But slowly–imperceptibly even–those creative activities that filled my thoughts and occupied my hands during every free moment slipped away, filled in by some obligation or self-doubt.  It’s not that I stopped being creative. Creative thinking is a skill that you can bring to pretty much every part of your life, so I’ve continued doing creative things.  But I lost the confidence to continue exploring the creative activities I’d always loved.  I found myself spending more time using my creative skills for needs rather than just desires.  And for me, the joy of creativity comes from being creative for creativity’s sake.

So enter the Creative Sprint!  If you’ve been following me on Instagram, you’ve probably seen some of my posts about it, but I wanted to reflect on the project as a whole on the blog this week. It was a 30 day challenge where you were emailed a daily prompt to help you make or do something creative. Prompts ranged from being inspired by the color green to using items you found outside or in your kitchen to create something.  It also focused on cultivating a creative community with the hashtag #CreativeSprint so you could find other Sprinters and follow and encourage them and even had prompts asking you to work with or be inspired by them.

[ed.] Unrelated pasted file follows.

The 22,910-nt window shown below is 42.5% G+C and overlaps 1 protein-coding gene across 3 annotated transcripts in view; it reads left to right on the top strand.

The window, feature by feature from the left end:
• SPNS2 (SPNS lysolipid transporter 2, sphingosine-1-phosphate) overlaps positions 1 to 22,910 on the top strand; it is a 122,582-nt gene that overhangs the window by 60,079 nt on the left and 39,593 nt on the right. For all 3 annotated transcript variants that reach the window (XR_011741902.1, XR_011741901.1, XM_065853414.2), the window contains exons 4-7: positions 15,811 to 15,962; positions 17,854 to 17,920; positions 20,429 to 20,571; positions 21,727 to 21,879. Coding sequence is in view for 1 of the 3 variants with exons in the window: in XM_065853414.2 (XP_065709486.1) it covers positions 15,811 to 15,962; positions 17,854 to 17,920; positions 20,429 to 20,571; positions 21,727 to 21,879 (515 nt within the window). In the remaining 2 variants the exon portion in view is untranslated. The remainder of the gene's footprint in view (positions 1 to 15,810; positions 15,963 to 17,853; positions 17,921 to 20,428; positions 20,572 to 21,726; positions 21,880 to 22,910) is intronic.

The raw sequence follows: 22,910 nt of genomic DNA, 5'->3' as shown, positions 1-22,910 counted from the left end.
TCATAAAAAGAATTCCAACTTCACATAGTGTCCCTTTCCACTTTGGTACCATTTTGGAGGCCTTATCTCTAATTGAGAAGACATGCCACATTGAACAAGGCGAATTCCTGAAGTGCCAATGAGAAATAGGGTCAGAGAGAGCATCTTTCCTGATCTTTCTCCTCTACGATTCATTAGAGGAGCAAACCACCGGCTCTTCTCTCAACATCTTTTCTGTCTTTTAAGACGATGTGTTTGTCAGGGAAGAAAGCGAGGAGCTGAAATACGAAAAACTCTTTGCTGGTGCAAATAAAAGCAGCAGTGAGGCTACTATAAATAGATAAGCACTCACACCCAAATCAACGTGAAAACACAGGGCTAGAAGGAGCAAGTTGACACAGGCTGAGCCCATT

You would think that 30 days of creative projects for someone who loves being creative and desperately wants to inject some art back into her life would be a dream come true!  And it was…in some ways. It was also a nightmare in others.  Encouraging yourself to do a creative thing every day is easy. For me, coming up with an idea for a creative thing every day was pretty easy too.  (It actually got to be quite exciting where I would go to bed happily anticipating what the next day’s prompt would be and gleefully opening my email when I awoke to read it).  But actually DOING the creative thing came to be the hard part. I think that is where the self-doubt comes in.  And why I stopped being so free with my artistic endeavors.